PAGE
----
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- DescriptionAmericans believe strongly in the socially transformative power of education, and the idea that we can challenge racial injustice by reducing white prejudice has long been a core component of this faith. How did we get here? In this first-rate intellectual history, Leah N. Gordon Jumps into this and other big questions about race, power, and social justice. To answer these questions, From Power to Prejudice examines American academia-both black and white-in the 1940s and '50s. Gordon presents four competing visions of the race problem and documents how an individualistic paradigm, which presented white attitudes as the source of racial injustice, gained traction. A number of factors, Gordon shows, explain racial individualism's postwar influence: individuals were easier to measure than social forces; psychology was well funded; studying political ecomy was difficult amid McCarthyism; and individualism was useful in legal attacks on segregation. Highlighting vigorous midcentury debate over the meanings of racial justice and equality, From Power to Prejudice reveals how one particular vision of social justice won out among many contenders.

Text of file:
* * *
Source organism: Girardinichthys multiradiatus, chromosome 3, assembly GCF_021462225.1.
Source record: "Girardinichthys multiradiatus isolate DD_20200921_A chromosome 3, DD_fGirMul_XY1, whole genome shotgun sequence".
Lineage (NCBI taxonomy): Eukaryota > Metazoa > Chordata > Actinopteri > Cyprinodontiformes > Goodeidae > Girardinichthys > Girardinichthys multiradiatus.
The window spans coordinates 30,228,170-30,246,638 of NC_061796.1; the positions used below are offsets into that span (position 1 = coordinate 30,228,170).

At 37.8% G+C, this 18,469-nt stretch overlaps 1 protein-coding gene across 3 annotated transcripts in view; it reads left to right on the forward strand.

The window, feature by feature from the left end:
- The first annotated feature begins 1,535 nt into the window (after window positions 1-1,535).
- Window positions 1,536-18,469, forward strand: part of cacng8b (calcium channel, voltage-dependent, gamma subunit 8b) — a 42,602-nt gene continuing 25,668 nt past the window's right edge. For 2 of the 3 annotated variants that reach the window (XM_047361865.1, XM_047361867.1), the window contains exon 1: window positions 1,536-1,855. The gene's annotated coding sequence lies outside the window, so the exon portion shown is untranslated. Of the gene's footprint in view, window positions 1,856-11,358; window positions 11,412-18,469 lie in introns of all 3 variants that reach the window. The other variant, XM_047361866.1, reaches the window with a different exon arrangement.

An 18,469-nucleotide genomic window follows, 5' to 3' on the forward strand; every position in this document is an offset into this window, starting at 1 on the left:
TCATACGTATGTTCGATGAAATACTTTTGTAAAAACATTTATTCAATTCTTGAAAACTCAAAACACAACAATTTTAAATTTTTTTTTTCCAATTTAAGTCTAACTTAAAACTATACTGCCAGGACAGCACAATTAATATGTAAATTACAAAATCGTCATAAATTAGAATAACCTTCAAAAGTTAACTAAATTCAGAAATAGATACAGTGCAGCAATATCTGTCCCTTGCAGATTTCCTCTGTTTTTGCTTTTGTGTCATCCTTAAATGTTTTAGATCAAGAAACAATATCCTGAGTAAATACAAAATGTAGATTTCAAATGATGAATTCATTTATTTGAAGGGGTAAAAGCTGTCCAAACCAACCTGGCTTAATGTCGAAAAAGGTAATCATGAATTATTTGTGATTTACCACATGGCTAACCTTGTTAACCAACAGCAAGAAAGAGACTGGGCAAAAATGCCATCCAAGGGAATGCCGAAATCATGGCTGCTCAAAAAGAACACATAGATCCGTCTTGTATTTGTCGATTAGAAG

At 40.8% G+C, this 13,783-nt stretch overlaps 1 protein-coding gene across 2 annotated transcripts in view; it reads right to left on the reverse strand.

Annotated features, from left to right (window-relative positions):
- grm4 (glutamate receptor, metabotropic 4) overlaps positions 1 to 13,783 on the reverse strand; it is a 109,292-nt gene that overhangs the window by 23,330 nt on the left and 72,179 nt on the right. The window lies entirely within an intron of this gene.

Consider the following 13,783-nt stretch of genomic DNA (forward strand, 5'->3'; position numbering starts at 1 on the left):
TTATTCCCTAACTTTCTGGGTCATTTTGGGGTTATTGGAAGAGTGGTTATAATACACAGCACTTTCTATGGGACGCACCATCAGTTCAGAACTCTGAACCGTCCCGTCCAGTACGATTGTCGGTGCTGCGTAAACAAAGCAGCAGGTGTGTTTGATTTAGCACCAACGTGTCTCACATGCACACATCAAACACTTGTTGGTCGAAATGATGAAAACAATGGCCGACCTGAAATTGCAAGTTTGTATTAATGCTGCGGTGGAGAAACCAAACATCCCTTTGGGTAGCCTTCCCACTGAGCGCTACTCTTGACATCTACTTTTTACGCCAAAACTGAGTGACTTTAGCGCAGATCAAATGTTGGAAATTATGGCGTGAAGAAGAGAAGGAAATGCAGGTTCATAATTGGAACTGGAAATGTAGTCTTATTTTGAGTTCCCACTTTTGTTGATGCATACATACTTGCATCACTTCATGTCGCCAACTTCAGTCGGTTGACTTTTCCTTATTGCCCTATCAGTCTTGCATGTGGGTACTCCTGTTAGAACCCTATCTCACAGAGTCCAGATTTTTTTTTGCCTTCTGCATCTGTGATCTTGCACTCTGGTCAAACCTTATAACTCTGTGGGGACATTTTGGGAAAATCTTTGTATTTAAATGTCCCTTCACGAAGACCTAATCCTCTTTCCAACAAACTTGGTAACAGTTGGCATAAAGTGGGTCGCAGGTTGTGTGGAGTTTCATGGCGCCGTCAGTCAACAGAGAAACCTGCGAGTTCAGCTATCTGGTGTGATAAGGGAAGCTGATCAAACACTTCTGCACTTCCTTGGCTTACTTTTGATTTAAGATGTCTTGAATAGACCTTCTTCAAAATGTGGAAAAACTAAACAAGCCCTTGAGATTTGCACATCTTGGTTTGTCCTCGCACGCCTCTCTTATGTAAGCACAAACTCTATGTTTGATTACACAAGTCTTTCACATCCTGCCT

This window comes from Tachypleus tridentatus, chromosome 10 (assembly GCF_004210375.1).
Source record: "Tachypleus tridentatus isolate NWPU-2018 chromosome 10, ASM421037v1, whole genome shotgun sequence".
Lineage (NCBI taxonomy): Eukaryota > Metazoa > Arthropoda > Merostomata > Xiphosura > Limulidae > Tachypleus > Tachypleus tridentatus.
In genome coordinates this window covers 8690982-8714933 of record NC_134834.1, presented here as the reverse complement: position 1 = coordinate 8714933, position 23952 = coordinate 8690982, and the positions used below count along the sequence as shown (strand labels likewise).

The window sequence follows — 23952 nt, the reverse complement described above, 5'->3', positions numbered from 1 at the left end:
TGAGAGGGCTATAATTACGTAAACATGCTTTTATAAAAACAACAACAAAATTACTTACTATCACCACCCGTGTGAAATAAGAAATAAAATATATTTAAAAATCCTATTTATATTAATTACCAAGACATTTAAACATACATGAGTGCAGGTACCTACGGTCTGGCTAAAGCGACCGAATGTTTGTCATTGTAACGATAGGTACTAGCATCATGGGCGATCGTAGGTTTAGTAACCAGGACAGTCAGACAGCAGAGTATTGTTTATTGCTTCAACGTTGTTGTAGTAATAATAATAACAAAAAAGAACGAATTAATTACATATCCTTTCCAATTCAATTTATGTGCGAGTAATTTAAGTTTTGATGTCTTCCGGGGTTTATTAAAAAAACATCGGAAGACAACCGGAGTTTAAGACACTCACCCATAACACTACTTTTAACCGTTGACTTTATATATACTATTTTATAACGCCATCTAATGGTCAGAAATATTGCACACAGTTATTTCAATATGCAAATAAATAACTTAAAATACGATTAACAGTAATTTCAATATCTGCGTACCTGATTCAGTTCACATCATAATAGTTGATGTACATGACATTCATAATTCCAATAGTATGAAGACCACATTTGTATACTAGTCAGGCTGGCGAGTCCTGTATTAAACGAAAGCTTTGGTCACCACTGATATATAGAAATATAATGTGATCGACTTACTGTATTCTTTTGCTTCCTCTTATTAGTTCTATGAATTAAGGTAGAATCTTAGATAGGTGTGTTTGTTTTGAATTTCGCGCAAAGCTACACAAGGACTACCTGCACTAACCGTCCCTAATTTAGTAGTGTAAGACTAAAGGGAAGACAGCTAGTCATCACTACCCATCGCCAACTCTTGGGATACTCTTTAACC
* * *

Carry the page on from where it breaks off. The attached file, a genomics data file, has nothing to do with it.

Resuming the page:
- Author BiographyLeah N. Gordon is assistant professor of education and (by courtesy) of history at Stanford University.
- Author(s)Leah N. Gordon
- PublisherThe University of Chicago Press
- Date of Publication05/06/2015
- SubjectSocial Studies: General
- Place of PublicationChicago, IL
- Country of PublicationUnited States
- ImprintUniversity of Chicago Press
- Content Note8 halftones
- Weight499 g
- Width152 mm
- Height229 mm
- Spine20 mm
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